I believe in the resiliency of Ohio and the ability of our people to bounce back from what has been a very difficult recession. We have a history of overcoming obstacles and growing stronger than ever before, and I look forward to pursuing common-sense solutions to our economic crisis.

With the winter months upon us, many of you are planning to take a family a vacation. Luckily, you do not have to look far for fun diversions and entertainment to enjoy this season. The greater Cleveland area is host to many family-friendly attractions this time of year, and I encourage you to take advantage of the vibrant community life located in your own backyard. To this end, I would like to tell you about a few of these inexpensive, unique opportunities. 

With the state economy languishing, many Ohioans will feel the strain of heating costs in the coming months. No matter what the economic situation, it is an inevitability that utility bills will increase in the wintertime. Thankfully, there is government assistance for those who would otherwise be unable to pay for the necessity of home heating.

The Toledo-Lucas County Housing Trust Fund is locked in a battle for its existence with the Bell administration and city council.

The Lucios, a large migrant farm family, simply wanted to live their version of the American Dream. They found it each summer in the farm fields of Northwest Ohio. Then each of seven children found out there's even more to be had, but it starts with a close-knit family.

Toledo’s mayor did the sensible thing when he recently broke a tie vote among city council on a non-binding resolution calling on Congress and the president to pass comprehensive immigration reform.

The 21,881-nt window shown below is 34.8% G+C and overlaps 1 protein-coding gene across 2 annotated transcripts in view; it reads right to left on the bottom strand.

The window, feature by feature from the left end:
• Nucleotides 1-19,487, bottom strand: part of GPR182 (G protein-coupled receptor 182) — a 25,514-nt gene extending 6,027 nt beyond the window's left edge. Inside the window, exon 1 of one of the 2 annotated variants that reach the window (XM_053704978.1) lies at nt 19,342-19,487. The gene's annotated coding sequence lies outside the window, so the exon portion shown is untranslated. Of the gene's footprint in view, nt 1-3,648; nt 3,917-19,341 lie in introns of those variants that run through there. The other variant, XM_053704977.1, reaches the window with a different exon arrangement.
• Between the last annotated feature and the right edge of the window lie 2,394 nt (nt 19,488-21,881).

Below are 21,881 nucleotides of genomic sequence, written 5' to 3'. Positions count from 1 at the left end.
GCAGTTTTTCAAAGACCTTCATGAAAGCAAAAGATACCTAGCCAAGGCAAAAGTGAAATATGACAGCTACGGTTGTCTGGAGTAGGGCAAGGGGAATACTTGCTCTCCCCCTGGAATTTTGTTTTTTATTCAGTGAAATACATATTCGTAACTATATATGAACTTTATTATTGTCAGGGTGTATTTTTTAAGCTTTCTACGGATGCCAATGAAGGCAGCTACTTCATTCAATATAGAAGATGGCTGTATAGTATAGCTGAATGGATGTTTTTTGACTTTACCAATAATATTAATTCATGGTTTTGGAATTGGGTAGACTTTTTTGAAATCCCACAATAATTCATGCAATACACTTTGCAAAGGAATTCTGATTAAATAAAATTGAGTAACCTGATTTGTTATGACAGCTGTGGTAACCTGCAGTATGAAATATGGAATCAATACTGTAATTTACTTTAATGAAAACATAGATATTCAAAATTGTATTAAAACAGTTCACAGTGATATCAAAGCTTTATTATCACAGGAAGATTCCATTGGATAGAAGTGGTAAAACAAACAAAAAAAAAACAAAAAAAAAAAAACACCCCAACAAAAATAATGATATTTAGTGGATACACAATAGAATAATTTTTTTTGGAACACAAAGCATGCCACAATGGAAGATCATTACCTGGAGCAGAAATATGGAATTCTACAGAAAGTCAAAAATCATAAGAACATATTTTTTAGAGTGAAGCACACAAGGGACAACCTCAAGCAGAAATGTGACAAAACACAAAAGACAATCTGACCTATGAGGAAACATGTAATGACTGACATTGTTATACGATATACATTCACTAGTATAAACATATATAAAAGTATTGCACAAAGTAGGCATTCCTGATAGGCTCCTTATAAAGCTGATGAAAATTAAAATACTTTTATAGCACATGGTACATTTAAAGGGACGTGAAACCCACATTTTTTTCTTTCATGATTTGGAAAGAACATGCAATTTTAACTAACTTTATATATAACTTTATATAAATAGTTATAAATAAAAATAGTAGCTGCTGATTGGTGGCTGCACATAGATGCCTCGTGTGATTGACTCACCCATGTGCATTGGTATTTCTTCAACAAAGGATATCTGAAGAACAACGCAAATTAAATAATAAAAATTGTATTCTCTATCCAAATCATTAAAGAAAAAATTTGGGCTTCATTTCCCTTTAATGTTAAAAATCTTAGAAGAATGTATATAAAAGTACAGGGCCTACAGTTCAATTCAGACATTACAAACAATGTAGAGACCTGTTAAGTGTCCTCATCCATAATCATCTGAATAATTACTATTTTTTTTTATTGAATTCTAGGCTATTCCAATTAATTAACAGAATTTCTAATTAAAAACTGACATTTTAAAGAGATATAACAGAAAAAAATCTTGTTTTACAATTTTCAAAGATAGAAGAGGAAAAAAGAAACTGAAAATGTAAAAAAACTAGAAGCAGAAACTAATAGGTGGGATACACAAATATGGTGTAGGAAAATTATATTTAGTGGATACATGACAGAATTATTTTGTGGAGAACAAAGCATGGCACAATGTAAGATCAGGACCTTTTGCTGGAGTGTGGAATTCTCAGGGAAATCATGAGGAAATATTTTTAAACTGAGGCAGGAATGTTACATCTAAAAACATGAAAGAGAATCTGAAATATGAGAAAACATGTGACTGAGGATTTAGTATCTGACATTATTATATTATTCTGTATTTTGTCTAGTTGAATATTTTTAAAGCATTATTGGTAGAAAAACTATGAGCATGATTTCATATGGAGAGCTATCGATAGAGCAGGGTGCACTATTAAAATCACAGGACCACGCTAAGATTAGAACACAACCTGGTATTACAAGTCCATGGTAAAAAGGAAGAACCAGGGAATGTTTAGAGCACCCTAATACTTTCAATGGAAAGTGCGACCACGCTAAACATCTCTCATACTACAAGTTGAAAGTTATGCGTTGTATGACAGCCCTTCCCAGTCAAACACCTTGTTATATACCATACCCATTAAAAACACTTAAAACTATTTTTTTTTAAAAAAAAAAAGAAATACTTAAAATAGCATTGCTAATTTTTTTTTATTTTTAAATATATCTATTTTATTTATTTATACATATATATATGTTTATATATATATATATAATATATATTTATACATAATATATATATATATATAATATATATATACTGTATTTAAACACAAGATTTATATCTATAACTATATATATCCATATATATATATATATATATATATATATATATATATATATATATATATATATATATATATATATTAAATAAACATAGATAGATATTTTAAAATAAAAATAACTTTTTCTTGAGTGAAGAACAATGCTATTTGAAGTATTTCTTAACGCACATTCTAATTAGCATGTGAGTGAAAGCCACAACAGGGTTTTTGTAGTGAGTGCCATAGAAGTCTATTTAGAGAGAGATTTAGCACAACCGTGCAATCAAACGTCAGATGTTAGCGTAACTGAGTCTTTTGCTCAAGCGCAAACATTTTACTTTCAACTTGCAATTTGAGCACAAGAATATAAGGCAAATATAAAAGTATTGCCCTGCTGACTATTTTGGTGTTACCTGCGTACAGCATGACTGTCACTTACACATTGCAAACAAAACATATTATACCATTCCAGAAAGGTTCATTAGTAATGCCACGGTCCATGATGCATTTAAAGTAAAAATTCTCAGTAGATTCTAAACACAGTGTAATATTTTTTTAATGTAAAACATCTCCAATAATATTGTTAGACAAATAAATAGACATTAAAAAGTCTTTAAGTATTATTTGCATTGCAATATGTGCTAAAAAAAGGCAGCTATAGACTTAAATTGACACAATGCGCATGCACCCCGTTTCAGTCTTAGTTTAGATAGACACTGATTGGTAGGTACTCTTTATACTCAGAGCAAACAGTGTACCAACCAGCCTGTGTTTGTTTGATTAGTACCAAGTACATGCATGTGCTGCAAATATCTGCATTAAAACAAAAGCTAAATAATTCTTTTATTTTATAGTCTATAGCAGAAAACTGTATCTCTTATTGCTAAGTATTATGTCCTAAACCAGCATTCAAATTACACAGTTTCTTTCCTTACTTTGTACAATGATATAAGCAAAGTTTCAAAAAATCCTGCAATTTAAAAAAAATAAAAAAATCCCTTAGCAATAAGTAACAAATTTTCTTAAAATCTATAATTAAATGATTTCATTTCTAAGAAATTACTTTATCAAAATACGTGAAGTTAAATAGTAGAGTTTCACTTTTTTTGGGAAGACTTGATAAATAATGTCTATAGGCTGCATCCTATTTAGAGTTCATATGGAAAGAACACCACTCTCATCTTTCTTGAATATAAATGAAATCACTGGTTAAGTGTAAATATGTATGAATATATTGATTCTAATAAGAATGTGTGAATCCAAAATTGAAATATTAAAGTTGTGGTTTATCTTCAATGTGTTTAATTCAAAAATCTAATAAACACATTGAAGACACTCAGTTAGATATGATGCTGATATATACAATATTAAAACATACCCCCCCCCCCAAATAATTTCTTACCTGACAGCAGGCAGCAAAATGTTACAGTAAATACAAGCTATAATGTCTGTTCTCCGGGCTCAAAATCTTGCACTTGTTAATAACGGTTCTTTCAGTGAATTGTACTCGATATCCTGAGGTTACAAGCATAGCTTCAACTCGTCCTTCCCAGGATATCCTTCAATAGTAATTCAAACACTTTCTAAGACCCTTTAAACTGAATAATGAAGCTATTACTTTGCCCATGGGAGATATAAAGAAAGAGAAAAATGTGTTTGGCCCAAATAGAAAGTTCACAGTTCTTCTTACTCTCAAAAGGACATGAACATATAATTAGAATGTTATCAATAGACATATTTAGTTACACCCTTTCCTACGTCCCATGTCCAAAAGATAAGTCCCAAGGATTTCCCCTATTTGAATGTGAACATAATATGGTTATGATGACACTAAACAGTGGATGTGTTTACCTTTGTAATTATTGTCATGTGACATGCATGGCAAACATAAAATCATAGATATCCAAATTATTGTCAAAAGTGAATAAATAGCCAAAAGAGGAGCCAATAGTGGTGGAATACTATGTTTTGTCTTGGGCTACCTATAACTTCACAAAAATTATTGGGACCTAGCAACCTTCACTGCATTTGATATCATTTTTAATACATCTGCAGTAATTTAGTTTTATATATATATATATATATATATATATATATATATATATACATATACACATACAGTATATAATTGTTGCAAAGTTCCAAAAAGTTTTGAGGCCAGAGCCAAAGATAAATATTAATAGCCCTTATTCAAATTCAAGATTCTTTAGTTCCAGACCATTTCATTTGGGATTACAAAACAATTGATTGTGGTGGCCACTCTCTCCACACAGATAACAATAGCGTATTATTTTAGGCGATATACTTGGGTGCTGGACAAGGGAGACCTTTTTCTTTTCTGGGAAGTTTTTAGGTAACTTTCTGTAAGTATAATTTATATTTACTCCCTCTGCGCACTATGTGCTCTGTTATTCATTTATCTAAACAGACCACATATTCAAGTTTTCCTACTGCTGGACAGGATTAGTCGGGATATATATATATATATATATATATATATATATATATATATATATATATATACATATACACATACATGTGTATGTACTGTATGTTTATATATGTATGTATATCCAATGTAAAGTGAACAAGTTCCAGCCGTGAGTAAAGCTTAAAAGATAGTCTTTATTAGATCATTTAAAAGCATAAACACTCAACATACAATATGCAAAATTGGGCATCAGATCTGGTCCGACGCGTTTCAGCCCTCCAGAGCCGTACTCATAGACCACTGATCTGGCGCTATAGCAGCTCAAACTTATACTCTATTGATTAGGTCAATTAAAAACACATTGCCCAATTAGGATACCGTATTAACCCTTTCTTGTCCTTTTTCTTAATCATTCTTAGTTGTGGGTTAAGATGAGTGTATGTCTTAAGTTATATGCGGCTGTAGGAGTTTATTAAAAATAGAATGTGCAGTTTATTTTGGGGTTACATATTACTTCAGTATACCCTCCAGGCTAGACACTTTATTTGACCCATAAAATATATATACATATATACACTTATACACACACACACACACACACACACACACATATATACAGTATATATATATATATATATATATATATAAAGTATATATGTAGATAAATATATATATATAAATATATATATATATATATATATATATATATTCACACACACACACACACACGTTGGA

A federal judge blocked parts of Arizona’s controversial immigration law last week, but Toledo City Council is still debating the issue in the form of a non-binding resolution—even after Mayor Mike Bell broke a tie vote to send the resolution to defeat. Instead, another councilman took up the cause, then redrafted and reintroduced a resolution Tuesday night.

Here in Ohio, farming represents a vital component of our economy and ensures the livelihood of a number of Ohioans. Agriculture ranks as Ohio’s largest industry, which is an indicator of its importance to the well-being of our communities as well as to Ohio’s economic success.

Toledo's mayor did the sensible thing when he broke a tie vote on a non-binding resolution calling on Congress and the president to pass comprehensive immigration reform.

A pair of big decisions coming on Tuesday are burning behind the scenes like a vacant home in the Old South End. One involves the controversial issue of immigration, while the other could mean more new taxes for TPS homeowners.

As small wind turbines started to dot the metro Toledo landscape outside schools, the zoo, and other public institutions, Congresswoman Marcy Kaptur declared that she envisioned Northwest Ohio one day would become "the Saudi Arabia of wind." So what happened?!?

Lost among the week's headlines are the stern words of Toledo Police Chief Mike Navarre, who's vehemently opposed to a proposed racial profiling ordinance now before city council, which received an earful at a public hearing Tuesday on all things immigration-related.

Muddy and Spike may sound more like a Saturday morning cartoon, but once the pair of high-speed, high-efficiency cargo cranes swing into action this summer, the Austrian-made twins will transform Toledo’s docks forever.